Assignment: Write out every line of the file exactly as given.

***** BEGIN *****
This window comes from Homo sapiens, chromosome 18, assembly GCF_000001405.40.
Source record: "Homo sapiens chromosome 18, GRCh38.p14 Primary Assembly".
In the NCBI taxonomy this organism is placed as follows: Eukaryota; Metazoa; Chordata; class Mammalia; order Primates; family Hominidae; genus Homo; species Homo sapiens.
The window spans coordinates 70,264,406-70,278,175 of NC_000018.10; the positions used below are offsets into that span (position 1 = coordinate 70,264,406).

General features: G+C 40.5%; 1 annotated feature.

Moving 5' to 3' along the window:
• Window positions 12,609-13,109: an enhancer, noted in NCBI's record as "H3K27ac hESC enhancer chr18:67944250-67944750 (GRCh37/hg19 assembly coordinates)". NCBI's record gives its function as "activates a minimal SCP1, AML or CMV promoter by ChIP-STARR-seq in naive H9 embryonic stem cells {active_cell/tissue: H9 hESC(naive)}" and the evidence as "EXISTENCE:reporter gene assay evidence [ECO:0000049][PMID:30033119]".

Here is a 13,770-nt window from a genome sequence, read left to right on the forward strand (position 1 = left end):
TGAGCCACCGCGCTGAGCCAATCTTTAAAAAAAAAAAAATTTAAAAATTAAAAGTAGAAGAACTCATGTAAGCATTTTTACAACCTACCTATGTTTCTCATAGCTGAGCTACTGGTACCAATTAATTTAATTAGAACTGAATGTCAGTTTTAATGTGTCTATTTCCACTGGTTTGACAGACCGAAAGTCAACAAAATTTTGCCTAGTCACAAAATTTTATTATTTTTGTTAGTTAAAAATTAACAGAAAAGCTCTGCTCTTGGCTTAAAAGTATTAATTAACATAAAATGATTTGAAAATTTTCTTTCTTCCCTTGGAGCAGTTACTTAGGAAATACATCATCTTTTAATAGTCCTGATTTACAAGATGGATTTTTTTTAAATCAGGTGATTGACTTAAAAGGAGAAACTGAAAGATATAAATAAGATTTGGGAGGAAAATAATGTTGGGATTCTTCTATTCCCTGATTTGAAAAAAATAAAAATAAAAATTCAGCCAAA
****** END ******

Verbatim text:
This window comes from Homo sapiens, chromosome 18, assembly GCF_000001405.40.
Source record: "Homo sapiens chromosome 18, GRCh38.p14 Primary Assembly".
In the NCBI taxonomy this organism is placed as follows: Eukaryota; Metazoa; Chordata; class Mammalia; order Primates; family Hominidae; genus Homo; species Homo sapiens.
The window spans coordinates 70,264,406-70,278,175 of NC_000018.10; the positions used below are offsets into that span (position 1 = coordinate 70,264,406).

General features: G+C 40.5%; 1 annotated feature.

Moving 5' to 3' along the window:
• Window positions 12,609-13,109: an enhancer, noted in NCBI's record as "H3K27ac hESC enhancer chr18:67944250-67944750 (GRCh37/hg19 assembly coordinates)". NCBI's record gives its function as "activates a minimal SCP1, AML or CMV promoter by ChIP-STARR-seq in naive H9 embryonic stem cells {active_cell/tissue: H9 hESC(naive)}" and the evidence as "EXISTENCE:reporter gene assay evidence [ECO:0000049][PMID:30033119]".

Here is a 13,770-nt window from a genome sequence, read left to right on the forward strand (position 1 = left end):
TGAGCCACCGCGCTGAGCCAATCTTTAAAAAAAAAAAAATTTAAAAATTAAAAGTAGAAGAACTCATGTAAGCATTTTTACAACCTACCTATGTTTCTCATAGCTGAGCTACTGGTACCAATTAATTTAATTAGAACTGAATGTCAGTTTTAATGTGTCTATTTCCACTGGTTTGACAGACCGAAAGTCAACAAAATTTTGCCTAGTCACAAAATTTTATTATTTTTGTTAGTTAAAAATTAACAGAAAAGCTCTGCTCTTGGCTTAAAAGTATTAATTAACATAAAATGATTTGAAAATTTTCTTTCTTCCCTTGGAGCAGTTACTTAGGAAATACATCATCTTTTAATAGTCCTGATTTACAAGATGGATTTTTTTTAAATCAGGTGATTGACTTAAAAGGAGAAACTGAAAGATATAAATAAGATTTGGGAGGAAAATAATGTTGGGATTCTTCTATTCCCTGATTTGAAAAAAATAAAAATAAAAATTCAGCCAAA